If you have ever used an access card to get into a building or your car or passed through an automated toll collection system on a highway, you have used RFID. The definition of RFID is rather broad because it has so many uses. Let's first start with the acronym and what it means:
RFID = Radio Frequency IDentification
Now, let's break down what this means: a system of technologies that allows an object, person or animal to wirelessly identify itself to another object, person or animal. Hence the words RF (Radio Frequency) and ID (IDentification).
To be able to do this in so many usage scenarios, form factors, price points, thermal environments, et cetera, the technology used for enabling RFID takes many forms. The most common ways of subdividing the technology are by frequency and whether or not the tag is a passive device. Let’s first look at the frequency: at the lowest common frequency or LF (Low Frequency), this spans the range of 58-148.5 kHz or 58-148.5 thousand cycles per second. This frequency allows for low cost tags and readers with short read range (several inches to several feet), but most importantly, this frequency allows the RF to transmit through metals a few mm thick and liquids. This makes this technology very suitable for implanting into animals, but also for access control and electronic article surveillance (EAS) or antitheft applications. Now, one can't easily implant a battery along with the antenna and chip in animals or consumer goods, so the tags are read passively. The behavior of the tag changes an incident RF field in a way that a reader can detect a unique ID. This ID may be a single bit in the case of an EAS tag or up to 10s of bits for animal tags.
The next frequency range spans from 1.75-13.56 MHz and is the next most common use of the technology. This frequency range is called HF, or High Frequency, and includes tags for use in building access, public transportation and electronic payment systems. The range of these systems is similar to LF: inches to feet, depending on the application. HF tags also work pretty well with metals and liquids. Except for electronic article surveillance, HF tags are usually used for proximity applications: a human gesture of moving one's arm, wallet or purse is used to provide access or payment.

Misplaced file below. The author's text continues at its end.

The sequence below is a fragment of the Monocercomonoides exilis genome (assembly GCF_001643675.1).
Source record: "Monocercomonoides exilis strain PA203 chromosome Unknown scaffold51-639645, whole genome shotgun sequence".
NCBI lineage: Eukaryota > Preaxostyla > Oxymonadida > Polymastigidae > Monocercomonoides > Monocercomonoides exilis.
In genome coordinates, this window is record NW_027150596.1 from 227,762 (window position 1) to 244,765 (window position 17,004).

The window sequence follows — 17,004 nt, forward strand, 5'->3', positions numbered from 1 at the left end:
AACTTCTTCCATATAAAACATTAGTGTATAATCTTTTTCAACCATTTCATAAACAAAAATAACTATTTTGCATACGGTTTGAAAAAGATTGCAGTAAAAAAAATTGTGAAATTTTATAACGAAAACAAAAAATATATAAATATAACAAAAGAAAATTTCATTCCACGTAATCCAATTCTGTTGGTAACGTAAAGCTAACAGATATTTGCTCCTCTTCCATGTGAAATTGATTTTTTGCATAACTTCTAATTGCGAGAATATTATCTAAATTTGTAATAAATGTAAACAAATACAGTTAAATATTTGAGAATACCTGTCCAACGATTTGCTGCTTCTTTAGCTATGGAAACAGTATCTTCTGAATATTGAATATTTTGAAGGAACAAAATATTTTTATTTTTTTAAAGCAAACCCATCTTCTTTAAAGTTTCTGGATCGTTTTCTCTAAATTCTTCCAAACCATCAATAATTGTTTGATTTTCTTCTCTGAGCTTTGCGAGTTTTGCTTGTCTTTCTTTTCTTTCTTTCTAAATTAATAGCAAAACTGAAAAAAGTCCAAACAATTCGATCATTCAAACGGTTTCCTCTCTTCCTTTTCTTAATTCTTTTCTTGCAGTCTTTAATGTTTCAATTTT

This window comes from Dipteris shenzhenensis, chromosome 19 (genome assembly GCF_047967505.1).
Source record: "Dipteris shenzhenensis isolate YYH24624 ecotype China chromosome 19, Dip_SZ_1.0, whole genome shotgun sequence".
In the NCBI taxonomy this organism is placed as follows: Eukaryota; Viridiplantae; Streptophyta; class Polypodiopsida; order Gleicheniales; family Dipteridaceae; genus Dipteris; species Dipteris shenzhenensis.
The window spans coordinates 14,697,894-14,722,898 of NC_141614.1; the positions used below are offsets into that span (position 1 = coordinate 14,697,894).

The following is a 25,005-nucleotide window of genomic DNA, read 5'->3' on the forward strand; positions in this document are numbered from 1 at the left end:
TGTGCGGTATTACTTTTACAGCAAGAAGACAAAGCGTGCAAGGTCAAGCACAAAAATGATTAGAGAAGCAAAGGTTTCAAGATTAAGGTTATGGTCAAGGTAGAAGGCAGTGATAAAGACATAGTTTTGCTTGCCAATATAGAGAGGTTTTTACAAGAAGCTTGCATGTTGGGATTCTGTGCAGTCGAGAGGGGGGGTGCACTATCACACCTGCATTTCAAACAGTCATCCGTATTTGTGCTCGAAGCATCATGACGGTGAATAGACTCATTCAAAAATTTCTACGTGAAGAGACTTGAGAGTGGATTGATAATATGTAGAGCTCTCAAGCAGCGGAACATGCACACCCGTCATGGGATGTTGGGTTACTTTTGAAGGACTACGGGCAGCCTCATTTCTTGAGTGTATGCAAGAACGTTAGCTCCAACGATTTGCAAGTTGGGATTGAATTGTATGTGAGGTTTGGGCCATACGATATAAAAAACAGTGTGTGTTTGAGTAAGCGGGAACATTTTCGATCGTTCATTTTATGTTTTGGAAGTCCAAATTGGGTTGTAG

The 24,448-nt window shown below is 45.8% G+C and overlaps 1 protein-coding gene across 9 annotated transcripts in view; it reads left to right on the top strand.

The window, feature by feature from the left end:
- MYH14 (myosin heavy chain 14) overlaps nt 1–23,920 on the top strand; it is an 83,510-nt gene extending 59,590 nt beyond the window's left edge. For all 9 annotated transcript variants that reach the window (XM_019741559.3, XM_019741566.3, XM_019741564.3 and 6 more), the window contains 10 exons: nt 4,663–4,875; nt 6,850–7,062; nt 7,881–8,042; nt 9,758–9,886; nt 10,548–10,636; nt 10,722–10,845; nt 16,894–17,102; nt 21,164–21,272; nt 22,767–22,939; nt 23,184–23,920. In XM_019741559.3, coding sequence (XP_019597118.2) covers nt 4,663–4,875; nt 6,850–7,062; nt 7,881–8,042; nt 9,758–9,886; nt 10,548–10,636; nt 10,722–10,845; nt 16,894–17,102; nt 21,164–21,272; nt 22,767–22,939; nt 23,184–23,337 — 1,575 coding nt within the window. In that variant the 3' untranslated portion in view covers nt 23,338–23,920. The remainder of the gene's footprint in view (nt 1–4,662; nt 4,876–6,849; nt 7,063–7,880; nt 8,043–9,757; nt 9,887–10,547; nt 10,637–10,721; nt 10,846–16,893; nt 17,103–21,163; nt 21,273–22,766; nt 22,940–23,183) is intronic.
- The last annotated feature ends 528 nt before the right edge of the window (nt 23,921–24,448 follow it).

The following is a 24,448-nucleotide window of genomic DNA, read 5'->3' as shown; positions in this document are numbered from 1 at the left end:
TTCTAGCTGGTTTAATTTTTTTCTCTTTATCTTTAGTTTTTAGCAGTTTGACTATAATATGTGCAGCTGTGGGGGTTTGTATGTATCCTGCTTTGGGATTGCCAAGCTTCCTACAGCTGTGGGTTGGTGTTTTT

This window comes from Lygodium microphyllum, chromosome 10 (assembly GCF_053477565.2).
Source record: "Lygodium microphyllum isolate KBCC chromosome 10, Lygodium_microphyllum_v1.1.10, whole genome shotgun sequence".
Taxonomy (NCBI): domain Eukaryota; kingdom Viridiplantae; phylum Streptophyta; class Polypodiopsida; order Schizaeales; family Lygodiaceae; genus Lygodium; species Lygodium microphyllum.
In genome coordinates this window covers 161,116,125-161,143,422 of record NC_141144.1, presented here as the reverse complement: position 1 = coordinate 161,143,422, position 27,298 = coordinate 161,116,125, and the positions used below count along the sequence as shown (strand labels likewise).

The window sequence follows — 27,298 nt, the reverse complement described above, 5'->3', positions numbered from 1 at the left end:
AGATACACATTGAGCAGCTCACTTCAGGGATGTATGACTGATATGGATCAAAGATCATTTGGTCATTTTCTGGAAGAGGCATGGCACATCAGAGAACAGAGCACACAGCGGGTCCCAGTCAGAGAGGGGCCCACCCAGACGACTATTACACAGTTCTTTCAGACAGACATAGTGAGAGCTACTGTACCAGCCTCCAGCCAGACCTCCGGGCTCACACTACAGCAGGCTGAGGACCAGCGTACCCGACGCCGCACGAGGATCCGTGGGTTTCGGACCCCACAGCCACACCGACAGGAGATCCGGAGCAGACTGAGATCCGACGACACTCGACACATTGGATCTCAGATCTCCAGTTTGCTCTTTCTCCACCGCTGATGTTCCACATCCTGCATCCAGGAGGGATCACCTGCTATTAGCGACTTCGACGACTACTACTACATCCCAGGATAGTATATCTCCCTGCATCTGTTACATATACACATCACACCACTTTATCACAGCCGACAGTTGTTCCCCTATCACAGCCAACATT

Let's briefly touch on the next frequency range: UHF or Ultra High Frequency, sometimes called Near Field UHF. This is the primary area of focus for ThingMagic because we believe UHF allows RFID to be used ubiquitously, that is, where the technology can be used in every place and every time. How is this possible? UHF RFID spans the 433, 840-960 MHz and the 2.4 GHz range. At this frequency, the RF that is produced allows for relatively efficient wave-like propagation; similar to a radio station, but with reasonable amounts of power consumption for handhelds, laptops, trucks, printers, et cetera. Near field UHF RFID tags contain a small silicon chip and an antenna paired onto or into an object. This allows one to create tags which can be read from inches to 10s of feet in a passive configuration, and 100s to 1000s of feet if used semi-passively (the tag still changes the RF that comes back to the reader rather than transmitting, but gets a battery to help it out) or actively (an active transmitter). The tags can also be produced very inexpensively; the antennas can be etched with chemicals or printed with a printer that can print metals such as copper or aluminum, or in the case of a chip produced by Hitachi, directly into the chip itself.
The low cost and long range of UHF RFID means that tags can be placed just about anywhere and interrogators (or RFID readers) can read them. This allows computers attached to these interrogators to see the world around them; not with the lens of the visual spectrum like humans do, but through the RF lens. It is a pretty primitive way to see the world compared to the visual acuity and processing that human beings are capable of, but this technology can be made to work very well and without human intervention. It can reduce some hard machine learning problems to simple observational ones. The technology is now starting to be used ubiquitously in hospitals, law offices and courthouses as an ambient computer interface for objects. In the courthouse example, the technology is used to track all documents and docket folders within their environment. Previously, near the time of a hearing, a long and laborious process was manually run with human labor to locate needed paperwork. Now with this new technology, the analog of an internet search can be made to search for objects in the physical world (Ravi Pappu coined this a reality search engine). The search is done in the digital world, but the association with identity and location in the physical world allows one to seamlessly cross this digital-physical barrier. These applications point to a future where identification and sensing could become ubiquitously present in every object in a user environment. This would allow the creation of one of the ultimate ambient interfaces: each application would be created by filtering relevant data for a particular use case.